Blogs

Heroes and villains: conflicting attitudes to war veterans in peacetime

May 19, 2022

How real were the fears that brutalised and battle-scarred soldiers returning from the First World War had developed a propensity for violence and criminality? Dr Ashley Borrett looks at the city of Hull to find out how people responded to war veterans in peacetime.

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Oscar Wilde

19 May 1897 – Oscar Wilde is released from prison

May 19, 2022

19 May 2022 marks 125 years since Oscar Wilde was released from prison. Professor Helen Johnston recounts the criminal past of the notorious Irish poet and playwright.

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Criminal records as a way of introducing archives to children

August 25, 2021

Hannah Salisbury, Community and Learning Officer at Suffolk Archives, explains how new learning resources on crime and punishment are being used to introduce younger children to the fascinating world of historical archives.

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Taking a firm hand: dealing with juvenile delinquency in interwar Hull

August 24, 2021

The early part of the 20th century has been seen as a ‘progressive’ period in the punishment of young offenders. But as Dr Ashley Borrett reveals, even in this so-called enlightened era, old habits die hard.

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Reformatory and industrial training ships in nineteenth-century UK

March 31, 2021

Julie Brumby, from Leeds Beckett University, takes a look at the role reformatory and training ships played in dealing with juvenile criminality in the nineteenth century.

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Crime on the move in the early twentieth century

January 31, 2021

Dr Ashley Borrett examines the impact that the rise of the motor vehicle and the increase in transport-related crime had on attitudes to offending in the early part of the twentieth century.

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New portraits of the criminal past

May 26, 2020

The latest blogs from City Archivist, Phil Astley, who uses the fascinating collection of criminal ‘mugshots’ held by Aberdeen City and Aberdeenshire Archives and brings them to life, feature the cases of Neil McPherson, who was a prisoner at Perth, Peterhead and Pentonville, and Catherine Anderson, who was tried twice for child murder.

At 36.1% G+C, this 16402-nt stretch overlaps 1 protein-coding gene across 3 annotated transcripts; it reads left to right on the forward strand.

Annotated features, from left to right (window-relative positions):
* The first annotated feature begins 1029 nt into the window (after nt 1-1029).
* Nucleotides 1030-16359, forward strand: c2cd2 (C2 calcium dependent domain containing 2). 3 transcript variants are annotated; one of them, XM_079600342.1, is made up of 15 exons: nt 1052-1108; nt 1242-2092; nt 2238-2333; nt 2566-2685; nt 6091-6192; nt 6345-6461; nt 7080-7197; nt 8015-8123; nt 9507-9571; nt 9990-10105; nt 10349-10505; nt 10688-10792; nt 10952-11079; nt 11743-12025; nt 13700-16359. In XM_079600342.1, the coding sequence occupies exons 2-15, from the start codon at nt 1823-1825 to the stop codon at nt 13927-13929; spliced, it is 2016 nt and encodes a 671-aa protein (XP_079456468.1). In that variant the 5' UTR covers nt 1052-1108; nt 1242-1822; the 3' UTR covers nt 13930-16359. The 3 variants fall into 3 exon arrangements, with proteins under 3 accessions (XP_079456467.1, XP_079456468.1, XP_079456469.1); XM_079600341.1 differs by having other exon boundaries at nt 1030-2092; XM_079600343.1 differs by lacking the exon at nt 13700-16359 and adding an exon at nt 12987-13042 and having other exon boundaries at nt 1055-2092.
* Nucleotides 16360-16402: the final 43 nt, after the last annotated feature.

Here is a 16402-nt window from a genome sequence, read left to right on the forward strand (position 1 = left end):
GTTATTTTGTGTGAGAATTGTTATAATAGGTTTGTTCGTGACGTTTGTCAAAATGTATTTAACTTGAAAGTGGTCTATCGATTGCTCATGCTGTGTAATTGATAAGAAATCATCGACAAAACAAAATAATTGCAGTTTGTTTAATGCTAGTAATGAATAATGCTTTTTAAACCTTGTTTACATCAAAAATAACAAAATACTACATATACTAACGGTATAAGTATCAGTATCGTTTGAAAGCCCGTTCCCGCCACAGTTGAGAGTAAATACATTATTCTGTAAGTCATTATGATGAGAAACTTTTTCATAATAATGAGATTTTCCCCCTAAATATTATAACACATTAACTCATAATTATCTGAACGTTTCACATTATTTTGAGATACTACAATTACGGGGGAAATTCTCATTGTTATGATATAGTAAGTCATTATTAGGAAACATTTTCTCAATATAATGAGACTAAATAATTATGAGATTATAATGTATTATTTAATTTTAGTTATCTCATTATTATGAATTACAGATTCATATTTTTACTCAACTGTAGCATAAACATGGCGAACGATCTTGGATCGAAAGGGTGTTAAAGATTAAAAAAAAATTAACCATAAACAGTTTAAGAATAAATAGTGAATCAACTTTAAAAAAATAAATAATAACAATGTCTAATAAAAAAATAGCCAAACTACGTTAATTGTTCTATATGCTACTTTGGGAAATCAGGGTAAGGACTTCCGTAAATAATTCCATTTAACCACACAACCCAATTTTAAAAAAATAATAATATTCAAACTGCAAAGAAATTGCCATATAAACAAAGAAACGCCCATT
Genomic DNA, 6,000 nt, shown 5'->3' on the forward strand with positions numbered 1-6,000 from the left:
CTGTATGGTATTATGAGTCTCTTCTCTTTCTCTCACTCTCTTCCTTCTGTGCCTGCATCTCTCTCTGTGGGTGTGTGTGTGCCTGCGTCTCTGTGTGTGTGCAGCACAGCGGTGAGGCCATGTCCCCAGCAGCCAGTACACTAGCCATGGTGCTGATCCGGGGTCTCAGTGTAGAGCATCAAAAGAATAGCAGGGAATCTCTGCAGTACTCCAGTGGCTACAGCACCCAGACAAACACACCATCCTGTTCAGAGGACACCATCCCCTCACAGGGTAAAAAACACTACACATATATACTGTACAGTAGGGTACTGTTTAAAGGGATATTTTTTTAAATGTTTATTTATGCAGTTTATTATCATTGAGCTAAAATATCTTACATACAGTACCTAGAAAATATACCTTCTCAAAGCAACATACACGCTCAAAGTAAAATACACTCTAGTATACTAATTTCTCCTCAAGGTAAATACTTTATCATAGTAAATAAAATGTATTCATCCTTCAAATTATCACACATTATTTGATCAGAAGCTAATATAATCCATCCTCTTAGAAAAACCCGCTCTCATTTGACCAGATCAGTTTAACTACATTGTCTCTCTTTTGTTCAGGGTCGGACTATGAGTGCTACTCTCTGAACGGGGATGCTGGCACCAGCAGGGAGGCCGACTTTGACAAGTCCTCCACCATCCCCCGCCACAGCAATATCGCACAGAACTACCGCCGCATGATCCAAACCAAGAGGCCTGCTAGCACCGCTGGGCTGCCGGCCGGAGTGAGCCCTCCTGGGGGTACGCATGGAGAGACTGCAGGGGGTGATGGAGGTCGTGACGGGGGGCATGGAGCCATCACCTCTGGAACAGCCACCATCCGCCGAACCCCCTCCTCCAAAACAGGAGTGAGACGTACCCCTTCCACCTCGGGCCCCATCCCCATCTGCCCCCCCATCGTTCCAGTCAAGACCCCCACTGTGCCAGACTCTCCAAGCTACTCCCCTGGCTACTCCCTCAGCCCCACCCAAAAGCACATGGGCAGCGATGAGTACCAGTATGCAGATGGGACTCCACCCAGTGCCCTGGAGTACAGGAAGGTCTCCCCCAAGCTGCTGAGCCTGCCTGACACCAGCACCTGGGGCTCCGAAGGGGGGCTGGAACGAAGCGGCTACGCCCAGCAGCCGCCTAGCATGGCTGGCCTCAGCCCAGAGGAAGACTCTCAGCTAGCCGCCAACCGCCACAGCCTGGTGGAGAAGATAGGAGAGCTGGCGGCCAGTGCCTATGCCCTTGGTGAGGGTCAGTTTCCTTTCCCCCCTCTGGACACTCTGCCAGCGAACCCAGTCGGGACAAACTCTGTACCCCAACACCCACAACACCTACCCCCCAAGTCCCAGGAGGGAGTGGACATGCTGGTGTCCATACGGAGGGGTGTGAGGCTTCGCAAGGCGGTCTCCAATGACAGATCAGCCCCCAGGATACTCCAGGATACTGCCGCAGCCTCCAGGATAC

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Cot in a Victorian bedroom

Bastardy before the courts in nineteenth-century Hull

March 16, 2020

Dr Joanne Chilman looks at bastardy cases that came before the courts in Hull during the nineteenth century to reveal the rich history of the women and families involved in these courtroom trials.

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Crime, criminality and the provincial press

March 16, 2020

In his latest blog, Dr Ashley Borrett examines the pages of the provincial press and reveals the ‘voices’ of some of the key players in the crime and criminal justice debates of interwar Hull.

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Working in partnership with the Ripon Museums Trust

March 16, 2020

Professor Helen Johnston and Professor Heather Shore, from the Our Criminal Ancestors project, have been working with the Ripon Museums Trust on a number of projects over the past few years.

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Five women – five families’ search for justice

November 20, 2019

A new book from the team behind hit BBC series Murder, Mystery and My Family features compelling true-crime stories of female killers and their families’ search for justice.

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Exploring female drunkenness in Victorian Lancashire

July 23, 2019

Utilising a range of archival sources, Dr Craig Stafford charts the criminal lives of drunken women in 19th century Lancashire.

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Latest Updates on Twitter

Really hope ⁦@CityPolice⁩ make the right decision over the precious City of London Police Museum. These museums have so much to offer their forces ⁦@PoliceChiefs⁩ https://www.standard.co.uk/news/london/city-of-london-police-museum-risks-staying-closed-b1016904.html

It's GREAT to have another wonderful prison museum featured in our #CollectionoftheMonth. This time it's Dartmoor Prison Museum which tells the story of the infamous convict establishment. Find out more at https://www.capcollections.org.uk/home/cap-collections-of-the-month/

Roy Hackett was a civil rights hero – everyone in Britain should know his name | Olivette Otele https://www.theguardian.com/commentisfree/2022/aug/03/roy-hackett-civil-rights-hero-britain-bristol-bus-boycott?CMP=share_btn_tw

Did you know that we also have dedicated World War I and World War II areas within Glenside Hospital Museum?

We’re open today for visitors from 10-1pm. No need to book tickets, we have space! 😊

#heritageisopen #bristol #bristolmuseums

📣 Our latest Archives e-newsletter dropped into subscribers' inboxes this week ➡️ https://orlo.uk/BoEjt
In this issue we look at a vengeful poem, a scrapbook donation relating to the Holmes family of Nunburnholme, the renowned tightrope dancers Nicolo & Antonio Plege, & more!

It’s Medieval Mayhem at the Museums Quarter this weekend!

Here’s what to expect… https://www.hcandl.co.uk/medieval-mayhem
#ACEsupported (1/10)

This image is shocking. Even more so next to an image of a Wandsworth prison cell from the late 1850s👇. The hand crank has gone, but little else has changed. As Dostoevsky famously wrote: 'The degree of civilization in a society can be judged by entering its prisons.' https://twitter.com/robroballen/status/1552908625013874691